Several Japanese and US boats and aircraft have been deployed, with the search continuing into the night.
An investigation into how the USS Fitzgerald collided with a Philippine-registered container ship in the early hours of Saturday morning has begun.
The ship’s commanding officer was among three people aboard to be hospitalised.
The incident took place some 56 nautical miles (104km) south-west of the Japanese port city of Yokosuka, at about 02:30 local time on Saturday (17:30 GMT Friday).
The Navy ship’s starboard side was heavily damaged in the collision, but the vessel later managed to slowly return to its base in Yokosuka, with the assistance of US navy tug boats.
The collision occurred near Yokosuka, which is home to the US 7th Fleet that comprises up to 80 submarines and ships, including the USS Fitzgerald.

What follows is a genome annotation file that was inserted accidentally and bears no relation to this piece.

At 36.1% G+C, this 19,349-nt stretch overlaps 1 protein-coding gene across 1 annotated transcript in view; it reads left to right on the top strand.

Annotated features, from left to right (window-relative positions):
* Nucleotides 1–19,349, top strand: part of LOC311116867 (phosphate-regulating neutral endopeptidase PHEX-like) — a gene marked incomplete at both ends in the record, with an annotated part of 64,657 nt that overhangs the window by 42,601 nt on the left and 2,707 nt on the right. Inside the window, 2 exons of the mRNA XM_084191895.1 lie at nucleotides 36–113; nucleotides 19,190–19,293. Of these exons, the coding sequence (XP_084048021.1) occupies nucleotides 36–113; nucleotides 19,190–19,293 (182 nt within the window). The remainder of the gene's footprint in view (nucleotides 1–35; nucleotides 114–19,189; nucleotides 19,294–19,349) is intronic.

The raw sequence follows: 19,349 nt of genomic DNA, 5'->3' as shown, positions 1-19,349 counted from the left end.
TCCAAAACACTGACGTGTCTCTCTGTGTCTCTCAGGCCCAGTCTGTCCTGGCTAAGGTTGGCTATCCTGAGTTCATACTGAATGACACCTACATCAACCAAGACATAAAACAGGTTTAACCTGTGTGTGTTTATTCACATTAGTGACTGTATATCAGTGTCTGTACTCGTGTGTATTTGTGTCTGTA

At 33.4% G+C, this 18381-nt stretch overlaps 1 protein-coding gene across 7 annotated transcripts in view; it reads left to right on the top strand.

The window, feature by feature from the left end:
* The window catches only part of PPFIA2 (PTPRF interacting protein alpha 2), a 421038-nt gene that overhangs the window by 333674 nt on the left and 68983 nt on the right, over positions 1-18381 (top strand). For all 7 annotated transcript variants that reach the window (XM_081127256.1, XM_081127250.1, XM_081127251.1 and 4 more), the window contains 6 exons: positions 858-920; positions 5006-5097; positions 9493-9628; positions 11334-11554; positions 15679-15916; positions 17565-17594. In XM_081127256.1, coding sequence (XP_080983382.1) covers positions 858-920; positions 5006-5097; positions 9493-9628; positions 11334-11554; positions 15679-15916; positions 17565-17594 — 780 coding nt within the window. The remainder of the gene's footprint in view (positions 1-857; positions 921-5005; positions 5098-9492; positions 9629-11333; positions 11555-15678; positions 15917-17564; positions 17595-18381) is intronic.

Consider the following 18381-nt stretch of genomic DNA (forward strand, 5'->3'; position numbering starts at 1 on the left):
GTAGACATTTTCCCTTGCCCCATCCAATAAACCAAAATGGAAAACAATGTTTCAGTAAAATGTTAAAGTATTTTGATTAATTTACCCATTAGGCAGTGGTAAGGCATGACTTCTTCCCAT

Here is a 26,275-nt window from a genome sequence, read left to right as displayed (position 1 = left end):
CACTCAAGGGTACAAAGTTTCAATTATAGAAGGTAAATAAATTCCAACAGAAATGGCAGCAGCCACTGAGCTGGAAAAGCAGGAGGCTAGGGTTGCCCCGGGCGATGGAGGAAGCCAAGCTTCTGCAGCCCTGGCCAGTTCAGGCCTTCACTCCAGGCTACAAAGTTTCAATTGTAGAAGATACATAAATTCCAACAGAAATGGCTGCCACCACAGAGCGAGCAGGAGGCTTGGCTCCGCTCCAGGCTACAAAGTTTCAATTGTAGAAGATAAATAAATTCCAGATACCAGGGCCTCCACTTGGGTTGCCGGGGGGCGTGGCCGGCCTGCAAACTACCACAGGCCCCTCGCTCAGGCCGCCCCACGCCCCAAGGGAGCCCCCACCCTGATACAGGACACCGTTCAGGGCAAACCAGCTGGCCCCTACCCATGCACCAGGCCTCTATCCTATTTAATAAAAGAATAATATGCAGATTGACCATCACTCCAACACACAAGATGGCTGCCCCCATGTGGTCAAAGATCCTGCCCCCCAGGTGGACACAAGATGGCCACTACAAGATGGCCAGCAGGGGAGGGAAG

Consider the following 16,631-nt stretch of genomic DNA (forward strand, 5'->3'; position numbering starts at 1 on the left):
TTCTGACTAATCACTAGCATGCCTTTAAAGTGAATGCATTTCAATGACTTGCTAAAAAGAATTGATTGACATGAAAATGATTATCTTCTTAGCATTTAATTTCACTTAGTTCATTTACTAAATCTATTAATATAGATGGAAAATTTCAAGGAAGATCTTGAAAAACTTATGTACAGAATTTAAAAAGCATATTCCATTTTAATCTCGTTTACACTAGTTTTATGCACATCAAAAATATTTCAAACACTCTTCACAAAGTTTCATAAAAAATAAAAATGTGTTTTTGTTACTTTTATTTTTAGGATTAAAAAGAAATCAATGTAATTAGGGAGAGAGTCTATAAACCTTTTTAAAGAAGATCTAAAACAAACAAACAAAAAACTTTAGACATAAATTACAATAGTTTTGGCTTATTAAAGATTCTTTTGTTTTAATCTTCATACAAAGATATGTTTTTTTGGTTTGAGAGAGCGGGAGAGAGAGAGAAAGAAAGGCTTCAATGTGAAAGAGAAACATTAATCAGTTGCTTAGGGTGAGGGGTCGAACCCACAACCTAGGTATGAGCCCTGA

It is unclear where the 154-metre (505ft) guided missile destroyer ship was heading at the time.
The ACX Crystal, a 222-metre (730ft) Filipino-flagged container ship, was travelling between the Japanese cities of Nagoya and Tokyo.
Marine traffic records suggest the ACX Crystal made a sudden U-turn roughly 25 minutes before the collision with the USS Fitzgerald. It is not clear why it changed course.
Marine traffic records suggest it was travelling at 14.6 knots (27km/h) at the time of the collision.
Japan’s coastguard is co-ordinating the search with US teams for the seven missing crew members, who have not yet been publicly identified. It has sent half a dozen vessels, a number of aircraft and rescue personnel to the scene.
It is not yet known where the missing sailors were when the collision happened.
The US navy says several compartments were severely damaged – including the ships radio room, and two berthing compartments, the BBC’s Rupert Wingfield-Hayes reports from Tokyo.
Some of the seven missing sailors may have been asleep in those compartments when the collision happened.